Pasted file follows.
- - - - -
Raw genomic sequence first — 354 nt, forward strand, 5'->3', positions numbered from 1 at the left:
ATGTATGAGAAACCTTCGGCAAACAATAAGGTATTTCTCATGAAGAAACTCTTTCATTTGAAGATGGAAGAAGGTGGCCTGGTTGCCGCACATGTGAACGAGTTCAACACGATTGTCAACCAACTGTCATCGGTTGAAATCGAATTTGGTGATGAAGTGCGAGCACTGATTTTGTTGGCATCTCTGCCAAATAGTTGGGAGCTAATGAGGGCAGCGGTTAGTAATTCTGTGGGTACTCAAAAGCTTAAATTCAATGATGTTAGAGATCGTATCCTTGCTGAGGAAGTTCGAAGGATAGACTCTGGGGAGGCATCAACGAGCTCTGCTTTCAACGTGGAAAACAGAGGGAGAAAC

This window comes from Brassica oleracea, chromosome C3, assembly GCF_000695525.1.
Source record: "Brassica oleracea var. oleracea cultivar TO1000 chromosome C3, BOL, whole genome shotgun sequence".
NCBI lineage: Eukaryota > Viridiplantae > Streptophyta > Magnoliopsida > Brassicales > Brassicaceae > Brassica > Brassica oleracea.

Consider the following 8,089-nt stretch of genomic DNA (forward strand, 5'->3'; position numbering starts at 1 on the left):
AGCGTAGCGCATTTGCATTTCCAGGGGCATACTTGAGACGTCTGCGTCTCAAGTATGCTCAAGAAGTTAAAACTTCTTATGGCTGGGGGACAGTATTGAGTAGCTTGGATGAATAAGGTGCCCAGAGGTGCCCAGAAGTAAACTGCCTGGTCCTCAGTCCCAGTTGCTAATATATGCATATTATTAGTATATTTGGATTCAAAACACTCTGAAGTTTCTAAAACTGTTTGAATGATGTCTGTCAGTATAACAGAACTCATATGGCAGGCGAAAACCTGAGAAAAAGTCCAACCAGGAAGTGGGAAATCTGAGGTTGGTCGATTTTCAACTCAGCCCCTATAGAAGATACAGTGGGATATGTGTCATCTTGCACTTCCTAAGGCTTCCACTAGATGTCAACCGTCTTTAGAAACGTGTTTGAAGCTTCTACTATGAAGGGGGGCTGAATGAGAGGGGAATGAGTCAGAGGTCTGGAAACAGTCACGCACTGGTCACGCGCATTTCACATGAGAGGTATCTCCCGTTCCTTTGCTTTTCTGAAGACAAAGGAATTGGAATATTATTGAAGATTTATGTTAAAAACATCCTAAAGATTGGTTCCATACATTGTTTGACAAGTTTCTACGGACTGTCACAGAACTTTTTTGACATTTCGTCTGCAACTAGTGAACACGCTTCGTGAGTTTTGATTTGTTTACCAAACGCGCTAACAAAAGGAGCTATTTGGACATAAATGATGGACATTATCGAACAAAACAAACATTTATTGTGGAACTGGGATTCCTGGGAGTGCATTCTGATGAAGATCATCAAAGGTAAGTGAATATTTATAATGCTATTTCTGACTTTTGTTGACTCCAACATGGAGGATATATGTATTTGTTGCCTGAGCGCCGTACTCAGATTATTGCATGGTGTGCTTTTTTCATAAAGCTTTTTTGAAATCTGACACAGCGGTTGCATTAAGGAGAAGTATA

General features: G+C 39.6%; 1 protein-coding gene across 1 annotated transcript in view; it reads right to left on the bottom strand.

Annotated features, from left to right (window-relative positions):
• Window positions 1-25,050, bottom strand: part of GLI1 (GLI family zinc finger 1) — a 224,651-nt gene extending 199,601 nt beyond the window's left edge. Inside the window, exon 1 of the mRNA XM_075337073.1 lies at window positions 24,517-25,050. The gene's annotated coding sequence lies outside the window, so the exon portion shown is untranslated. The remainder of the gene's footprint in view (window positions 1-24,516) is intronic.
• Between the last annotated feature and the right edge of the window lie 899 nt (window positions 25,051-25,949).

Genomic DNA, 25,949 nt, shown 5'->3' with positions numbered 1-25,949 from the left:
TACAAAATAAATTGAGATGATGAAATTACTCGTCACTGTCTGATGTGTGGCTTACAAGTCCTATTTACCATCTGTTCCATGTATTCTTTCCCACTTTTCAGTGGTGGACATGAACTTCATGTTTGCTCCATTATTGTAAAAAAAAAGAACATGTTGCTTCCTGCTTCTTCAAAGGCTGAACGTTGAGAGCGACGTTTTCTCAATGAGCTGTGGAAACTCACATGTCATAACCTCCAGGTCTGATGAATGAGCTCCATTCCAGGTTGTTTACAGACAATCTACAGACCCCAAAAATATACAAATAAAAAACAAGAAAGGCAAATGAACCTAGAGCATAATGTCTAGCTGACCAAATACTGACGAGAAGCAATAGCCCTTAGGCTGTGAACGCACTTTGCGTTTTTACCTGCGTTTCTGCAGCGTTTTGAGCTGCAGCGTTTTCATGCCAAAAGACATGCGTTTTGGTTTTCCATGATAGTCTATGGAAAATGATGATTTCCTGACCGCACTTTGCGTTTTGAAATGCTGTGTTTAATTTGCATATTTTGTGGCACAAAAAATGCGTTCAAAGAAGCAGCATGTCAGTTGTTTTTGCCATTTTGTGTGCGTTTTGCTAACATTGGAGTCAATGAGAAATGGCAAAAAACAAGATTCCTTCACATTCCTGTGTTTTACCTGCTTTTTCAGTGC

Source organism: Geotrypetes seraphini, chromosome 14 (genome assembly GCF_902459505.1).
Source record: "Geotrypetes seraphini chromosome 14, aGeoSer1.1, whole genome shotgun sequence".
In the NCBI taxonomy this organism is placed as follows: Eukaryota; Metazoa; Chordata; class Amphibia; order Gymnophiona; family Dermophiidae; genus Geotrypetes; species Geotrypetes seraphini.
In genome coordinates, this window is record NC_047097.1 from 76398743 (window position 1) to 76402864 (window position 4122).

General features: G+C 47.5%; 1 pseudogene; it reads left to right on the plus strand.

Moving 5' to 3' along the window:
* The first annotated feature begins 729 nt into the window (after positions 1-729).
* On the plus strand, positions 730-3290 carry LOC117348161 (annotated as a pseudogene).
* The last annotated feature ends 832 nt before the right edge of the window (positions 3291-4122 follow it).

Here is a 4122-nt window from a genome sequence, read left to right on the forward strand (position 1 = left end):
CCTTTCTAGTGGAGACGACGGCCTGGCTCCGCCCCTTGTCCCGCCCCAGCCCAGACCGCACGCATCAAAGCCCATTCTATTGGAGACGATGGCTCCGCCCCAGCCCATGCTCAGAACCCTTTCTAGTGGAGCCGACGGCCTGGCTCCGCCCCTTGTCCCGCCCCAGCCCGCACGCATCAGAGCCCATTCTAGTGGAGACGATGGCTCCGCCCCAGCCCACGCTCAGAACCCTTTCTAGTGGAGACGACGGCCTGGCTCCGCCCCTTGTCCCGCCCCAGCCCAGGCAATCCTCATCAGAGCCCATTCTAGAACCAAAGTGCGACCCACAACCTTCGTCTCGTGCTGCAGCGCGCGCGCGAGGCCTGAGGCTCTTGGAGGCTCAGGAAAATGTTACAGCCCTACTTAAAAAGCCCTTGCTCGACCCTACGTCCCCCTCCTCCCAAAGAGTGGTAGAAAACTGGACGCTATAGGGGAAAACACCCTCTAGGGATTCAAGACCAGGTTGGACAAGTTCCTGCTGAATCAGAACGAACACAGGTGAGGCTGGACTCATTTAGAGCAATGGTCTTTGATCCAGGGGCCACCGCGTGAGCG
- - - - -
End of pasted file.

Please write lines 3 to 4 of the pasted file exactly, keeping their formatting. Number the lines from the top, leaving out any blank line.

This window comes from Brassica oleracea, chromosome C3, assembly GCF_000695525.1.
Source record: "Brassica oleracea var. oleracea cultivar TO1000 chromosome C3, BOL, whole genome shotgun sequence".